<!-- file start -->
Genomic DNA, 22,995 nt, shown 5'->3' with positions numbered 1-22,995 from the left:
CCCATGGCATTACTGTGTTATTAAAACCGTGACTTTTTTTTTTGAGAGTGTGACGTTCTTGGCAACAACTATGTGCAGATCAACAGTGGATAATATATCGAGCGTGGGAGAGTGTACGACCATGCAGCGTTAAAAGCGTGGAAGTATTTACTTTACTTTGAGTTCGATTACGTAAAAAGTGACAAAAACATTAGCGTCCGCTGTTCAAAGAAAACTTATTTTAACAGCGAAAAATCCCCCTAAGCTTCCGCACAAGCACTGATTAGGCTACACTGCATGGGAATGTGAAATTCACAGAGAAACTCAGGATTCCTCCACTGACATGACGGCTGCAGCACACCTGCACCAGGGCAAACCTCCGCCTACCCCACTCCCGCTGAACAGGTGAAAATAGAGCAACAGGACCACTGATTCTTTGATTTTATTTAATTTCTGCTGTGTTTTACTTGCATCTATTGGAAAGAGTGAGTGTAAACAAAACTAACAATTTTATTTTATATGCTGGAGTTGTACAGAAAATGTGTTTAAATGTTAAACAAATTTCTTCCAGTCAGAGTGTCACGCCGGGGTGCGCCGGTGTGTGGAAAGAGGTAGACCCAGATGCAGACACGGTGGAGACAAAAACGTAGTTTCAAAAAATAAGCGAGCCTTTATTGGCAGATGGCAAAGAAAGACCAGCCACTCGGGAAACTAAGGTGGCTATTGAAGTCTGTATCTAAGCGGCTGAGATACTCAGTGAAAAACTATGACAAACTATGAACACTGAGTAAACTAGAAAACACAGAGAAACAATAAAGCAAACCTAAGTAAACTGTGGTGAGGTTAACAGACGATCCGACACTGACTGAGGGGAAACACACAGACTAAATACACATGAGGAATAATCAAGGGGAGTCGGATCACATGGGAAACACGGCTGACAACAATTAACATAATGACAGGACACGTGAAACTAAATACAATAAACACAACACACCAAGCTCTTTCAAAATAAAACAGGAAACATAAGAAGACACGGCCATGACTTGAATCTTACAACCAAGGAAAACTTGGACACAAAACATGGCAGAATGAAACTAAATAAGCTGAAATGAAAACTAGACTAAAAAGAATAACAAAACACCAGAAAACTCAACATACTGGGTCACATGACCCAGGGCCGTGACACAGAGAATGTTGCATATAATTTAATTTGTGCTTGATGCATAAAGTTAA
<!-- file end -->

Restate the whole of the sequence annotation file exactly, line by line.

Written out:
Genomic DNA, 22,995 nt, shown 5'->3' with positions numbered 1-22,995 from the left:
CCCATGGCATTACTGTGTTATTAAAACCGTGACTTTTTTTTTTGAGAGTGTGACGTTCTTGGCAACAACTATGTGCAGATCAACAGTGGATAATATATCGAGCGTGGGAGAGTGTACGACCATGCAGCGTTAAAAGCGTGGAAGTATTTACTTTACTTTGAGTTCGATTACGTAAAAAGTGACAAAAACATTAGCGTCCGCTGTTCAAAGAAAACTTATTTTAACAGCGAAAAATCCCCCTAAGCTTCCGCACAAGCACTGATTAGGCTACACTGCATGGGAATGTGAAATTCACAGAGAAACTCAGGATTCCTCCACTGACATGACGGCTGCAGCACACCTGCACCAGGGCAAACCTCCGCCTACCCCACTCCCGCTGAACAGGTGAAAATAGAGCAACAGGACCACTGATTCTTTGATTTTATTTAATTTCTGCTGTGTTTTACTTGCATCTATTGGAAAGAGTGAGTGTAAACAAAACTAACAATTTTATTTTATATGCTGGAGTTGTACAGAAAATGTGTTTAAATGTTAAACAAATTTCTTCCAGTCAGAGTGTCACGCCGGGGTGCGCCGGTGTGTGGAAAGAGGTAGACCCAGATGCAGACACGGTGGAGACAAAAACGTAGTTTCAAAAAATAAGCGAGCCTTTATTGGCAGATGGCAAAGAAAGACCAGCCACTCGGGAAACTAAGGTGGCTATTGAAGTCTGTATCTAAGCGGCTGAGATACTCAGTGAAAAACTATGACAAACTATGAACACTGAGTAAACTAGAAAACACAGAGAAACAATAAAGCAAACCTAAGTAAACTGTGGTGAGGTTAACAGACGATCCGACACTGACTGAGGGGAAACACACAGACTAAATACACATGAGGAATAATCAAGGGGAGTCGGATCACATGGGAAACACGGCTGACAACAATTAACATAATGACAGGACACGTGAAACTAAATACAATAAACACAACACACCAAGCTCTTTCAAAATAAAACAGGAAACATAAGAAGACACGGCCATGACTTGAATCTTACAACCAAGGAAAACTTGGACACAAAACATGGCAGAATGAAACTAAATAAGCTGAAATGAAAACTAGACTAAAAAGAATAACAAAACACCAGAAAACTCAACATACTGGGTCACATGACCCAGGGCCGTGACACAGAGAATGTTGCATATAATTTAATTTGTGCTTGATGCATAAAGTTAA